A by Kingsley, as she heads straight for

a Fashion film for PRADA. Analysing its relationship with celebrity and fashion



During this essay, I intend to look into the
importance of the fashion film A ­­­­THERAPY produced for PRADA and direct by Roman Polanski. I will analyse how the film has
been created not to be an advertisement for Prada products but a fashion film.
Looking into the films uses of fashion stereotypes and celebrity actors.


During the short film lasting three and a half minutes, we
meet a theatrical woman elegantly dressed, head to toe in PRADA. Helena Bonham
Carter taking this staring role as the lonely miserable but rich fashion addict
(see figure 2). Visiting her silent
psychoanalyst, played by Ben Kingsley for
what can be assumed a frequent standing appointment. She flounces in through
the door removing her large fur coat which is promptly hung up by Kingsley, as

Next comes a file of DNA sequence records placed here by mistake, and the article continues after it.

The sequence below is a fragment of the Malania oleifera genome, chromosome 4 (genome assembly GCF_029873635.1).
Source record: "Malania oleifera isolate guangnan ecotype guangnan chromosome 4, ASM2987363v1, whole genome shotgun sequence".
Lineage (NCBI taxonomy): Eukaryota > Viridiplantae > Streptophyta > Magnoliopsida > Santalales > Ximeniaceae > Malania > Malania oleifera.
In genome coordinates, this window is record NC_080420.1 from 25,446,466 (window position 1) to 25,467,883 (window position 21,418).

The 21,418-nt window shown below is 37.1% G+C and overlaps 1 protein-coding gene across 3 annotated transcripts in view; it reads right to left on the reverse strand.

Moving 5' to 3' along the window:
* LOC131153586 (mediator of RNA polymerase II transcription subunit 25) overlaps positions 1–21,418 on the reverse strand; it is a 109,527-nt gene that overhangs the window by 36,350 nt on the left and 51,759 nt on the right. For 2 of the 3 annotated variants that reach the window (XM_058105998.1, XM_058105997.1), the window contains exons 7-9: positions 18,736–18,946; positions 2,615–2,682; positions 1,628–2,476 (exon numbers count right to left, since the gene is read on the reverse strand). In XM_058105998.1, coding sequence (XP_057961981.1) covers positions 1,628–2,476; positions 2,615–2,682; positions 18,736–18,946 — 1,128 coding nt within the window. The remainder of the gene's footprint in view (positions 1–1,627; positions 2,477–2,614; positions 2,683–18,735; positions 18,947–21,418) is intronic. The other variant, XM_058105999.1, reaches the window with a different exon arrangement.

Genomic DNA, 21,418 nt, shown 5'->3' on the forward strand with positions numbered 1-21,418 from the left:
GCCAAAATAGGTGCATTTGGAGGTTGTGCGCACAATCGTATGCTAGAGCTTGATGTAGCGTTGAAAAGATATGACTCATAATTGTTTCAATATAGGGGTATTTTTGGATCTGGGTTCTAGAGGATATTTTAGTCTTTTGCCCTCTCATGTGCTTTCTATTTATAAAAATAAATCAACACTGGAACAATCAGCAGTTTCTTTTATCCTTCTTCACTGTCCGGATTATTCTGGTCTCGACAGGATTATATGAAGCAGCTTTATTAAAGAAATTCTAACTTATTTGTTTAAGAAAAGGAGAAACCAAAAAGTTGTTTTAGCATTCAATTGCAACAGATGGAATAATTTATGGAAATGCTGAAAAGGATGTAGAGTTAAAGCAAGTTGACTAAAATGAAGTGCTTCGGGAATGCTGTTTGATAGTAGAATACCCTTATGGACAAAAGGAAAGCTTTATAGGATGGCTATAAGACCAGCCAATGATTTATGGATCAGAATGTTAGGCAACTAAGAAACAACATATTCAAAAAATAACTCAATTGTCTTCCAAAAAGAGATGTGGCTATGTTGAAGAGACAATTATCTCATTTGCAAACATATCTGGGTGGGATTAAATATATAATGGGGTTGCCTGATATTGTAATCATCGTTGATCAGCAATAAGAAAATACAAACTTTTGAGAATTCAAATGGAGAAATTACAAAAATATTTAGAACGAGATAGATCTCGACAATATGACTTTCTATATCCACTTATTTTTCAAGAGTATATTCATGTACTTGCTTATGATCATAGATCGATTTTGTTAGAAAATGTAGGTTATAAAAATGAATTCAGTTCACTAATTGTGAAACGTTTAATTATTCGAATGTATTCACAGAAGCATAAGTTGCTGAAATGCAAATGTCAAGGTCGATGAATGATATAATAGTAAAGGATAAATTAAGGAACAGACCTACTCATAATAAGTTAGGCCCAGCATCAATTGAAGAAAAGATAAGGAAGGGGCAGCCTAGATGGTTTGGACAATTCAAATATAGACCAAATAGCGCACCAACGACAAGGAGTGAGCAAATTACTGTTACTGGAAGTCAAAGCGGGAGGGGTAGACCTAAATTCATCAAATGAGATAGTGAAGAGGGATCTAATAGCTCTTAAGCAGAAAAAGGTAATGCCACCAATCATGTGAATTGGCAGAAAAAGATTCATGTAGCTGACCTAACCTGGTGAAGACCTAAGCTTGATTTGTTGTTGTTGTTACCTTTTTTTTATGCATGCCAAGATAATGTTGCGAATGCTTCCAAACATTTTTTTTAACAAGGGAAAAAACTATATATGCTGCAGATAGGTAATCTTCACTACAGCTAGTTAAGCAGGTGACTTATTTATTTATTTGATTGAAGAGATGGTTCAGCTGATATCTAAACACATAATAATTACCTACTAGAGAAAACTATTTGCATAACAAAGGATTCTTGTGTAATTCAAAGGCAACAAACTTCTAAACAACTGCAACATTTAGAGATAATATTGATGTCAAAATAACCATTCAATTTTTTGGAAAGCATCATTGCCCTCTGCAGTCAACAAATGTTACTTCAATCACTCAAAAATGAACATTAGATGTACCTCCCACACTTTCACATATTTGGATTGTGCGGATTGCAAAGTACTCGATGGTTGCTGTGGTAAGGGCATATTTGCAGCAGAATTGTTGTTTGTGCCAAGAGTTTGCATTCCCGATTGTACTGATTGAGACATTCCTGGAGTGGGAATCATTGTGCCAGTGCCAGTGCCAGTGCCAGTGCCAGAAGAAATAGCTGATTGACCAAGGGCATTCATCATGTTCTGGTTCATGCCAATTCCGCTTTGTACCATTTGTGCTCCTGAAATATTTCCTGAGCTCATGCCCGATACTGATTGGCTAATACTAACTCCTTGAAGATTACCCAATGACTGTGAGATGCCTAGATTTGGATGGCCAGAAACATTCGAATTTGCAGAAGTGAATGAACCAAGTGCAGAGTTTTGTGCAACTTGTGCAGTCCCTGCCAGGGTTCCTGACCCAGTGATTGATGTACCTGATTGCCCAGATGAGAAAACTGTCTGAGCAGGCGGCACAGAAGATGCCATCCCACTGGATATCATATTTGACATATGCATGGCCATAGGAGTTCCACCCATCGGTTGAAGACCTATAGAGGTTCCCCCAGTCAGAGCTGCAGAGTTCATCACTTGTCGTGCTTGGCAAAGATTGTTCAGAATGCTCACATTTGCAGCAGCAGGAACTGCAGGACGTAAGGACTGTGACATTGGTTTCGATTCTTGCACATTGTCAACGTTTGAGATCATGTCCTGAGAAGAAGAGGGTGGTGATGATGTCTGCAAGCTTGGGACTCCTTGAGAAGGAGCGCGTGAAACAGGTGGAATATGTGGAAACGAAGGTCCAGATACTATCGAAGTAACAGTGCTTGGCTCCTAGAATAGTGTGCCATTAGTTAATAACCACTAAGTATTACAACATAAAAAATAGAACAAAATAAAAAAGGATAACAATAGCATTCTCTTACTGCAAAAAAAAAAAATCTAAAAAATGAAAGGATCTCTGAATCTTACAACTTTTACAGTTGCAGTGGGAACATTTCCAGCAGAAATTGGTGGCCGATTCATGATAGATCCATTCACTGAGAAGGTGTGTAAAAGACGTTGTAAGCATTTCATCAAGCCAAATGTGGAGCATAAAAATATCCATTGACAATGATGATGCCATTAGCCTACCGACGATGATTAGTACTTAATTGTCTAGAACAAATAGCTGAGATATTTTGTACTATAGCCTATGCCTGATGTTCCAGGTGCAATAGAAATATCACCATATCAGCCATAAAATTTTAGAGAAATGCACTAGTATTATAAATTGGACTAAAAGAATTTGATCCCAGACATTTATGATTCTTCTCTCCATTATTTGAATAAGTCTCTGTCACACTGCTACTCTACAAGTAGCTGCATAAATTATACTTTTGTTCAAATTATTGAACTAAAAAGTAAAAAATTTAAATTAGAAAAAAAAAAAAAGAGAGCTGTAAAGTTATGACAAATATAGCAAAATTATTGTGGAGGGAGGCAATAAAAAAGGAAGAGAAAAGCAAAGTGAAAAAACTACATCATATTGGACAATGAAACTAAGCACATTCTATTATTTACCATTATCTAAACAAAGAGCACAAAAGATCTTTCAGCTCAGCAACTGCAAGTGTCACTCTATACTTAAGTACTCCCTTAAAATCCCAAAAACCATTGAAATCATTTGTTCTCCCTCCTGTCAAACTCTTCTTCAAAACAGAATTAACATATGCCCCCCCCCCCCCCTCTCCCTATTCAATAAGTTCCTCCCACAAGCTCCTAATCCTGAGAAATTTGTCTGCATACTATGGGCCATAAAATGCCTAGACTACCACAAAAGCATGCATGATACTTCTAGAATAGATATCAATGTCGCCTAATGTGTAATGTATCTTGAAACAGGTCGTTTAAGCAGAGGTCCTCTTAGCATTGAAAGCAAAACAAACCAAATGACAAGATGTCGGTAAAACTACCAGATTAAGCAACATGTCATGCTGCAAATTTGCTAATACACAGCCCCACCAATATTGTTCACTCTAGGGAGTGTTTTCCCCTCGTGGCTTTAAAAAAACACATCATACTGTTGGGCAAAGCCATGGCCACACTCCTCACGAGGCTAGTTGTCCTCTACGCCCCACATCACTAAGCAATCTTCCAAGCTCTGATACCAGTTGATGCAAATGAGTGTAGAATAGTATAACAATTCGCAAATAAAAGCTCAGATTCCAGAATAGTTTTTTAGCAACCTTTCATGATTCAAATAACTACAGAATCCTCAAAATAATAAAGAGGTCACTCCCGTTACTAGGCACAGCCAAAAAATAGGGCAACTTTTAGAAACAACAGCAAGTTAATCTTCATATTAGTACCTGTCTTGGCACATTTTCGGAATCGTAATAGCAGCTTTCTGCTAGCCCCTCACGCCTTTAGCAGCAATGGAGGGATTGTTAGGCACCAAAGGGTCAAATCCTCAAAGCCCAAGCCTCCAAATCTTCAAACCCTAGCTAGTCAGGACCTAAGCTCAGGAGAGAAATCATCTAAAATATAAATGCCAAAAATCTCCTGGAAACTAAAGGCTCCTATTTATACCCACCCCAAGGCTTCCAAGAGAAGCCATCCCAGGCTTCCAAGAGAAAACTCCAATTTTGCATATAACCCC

she heads straight for the chaise longue all whilst being sure of her self-importance.
No words of welcome are exchanged giving an idea that the characters
relationship is purely professional.


Carter’s characters wealth is constantly
reminded to the viewer with details such as pearls, jewelled earrings and the
characters privileged demeanour “Draped in pearls, she reclines on a velvet chaise longue” (Whitelocks, S. (2012)
Online.) As she lays she recalls her last anxiety filled dream ‘I was alone in a vast arena and on the stage was
a rock band and I couldn’t hear the music, total silence, I was consumed by
panic, what does it mean? Does it symbolizes my loneliness?’ (PRADA. (2012) Online Video.) She continues to ramble on
about what she feels this dream may mean answering her own questions and
counselling her self. Enforcing her self-absorbed stereotype, her character
portrays in the first half of the film. All while Kinsley’s character the psychiatrist
is becoming increasingly distracted, by her purple Prada fur ­coat hanging in
the corner. He continues to be infatuated by the garment ignoring his client
who is still talking. Stroking the fur coat studying its beauty before living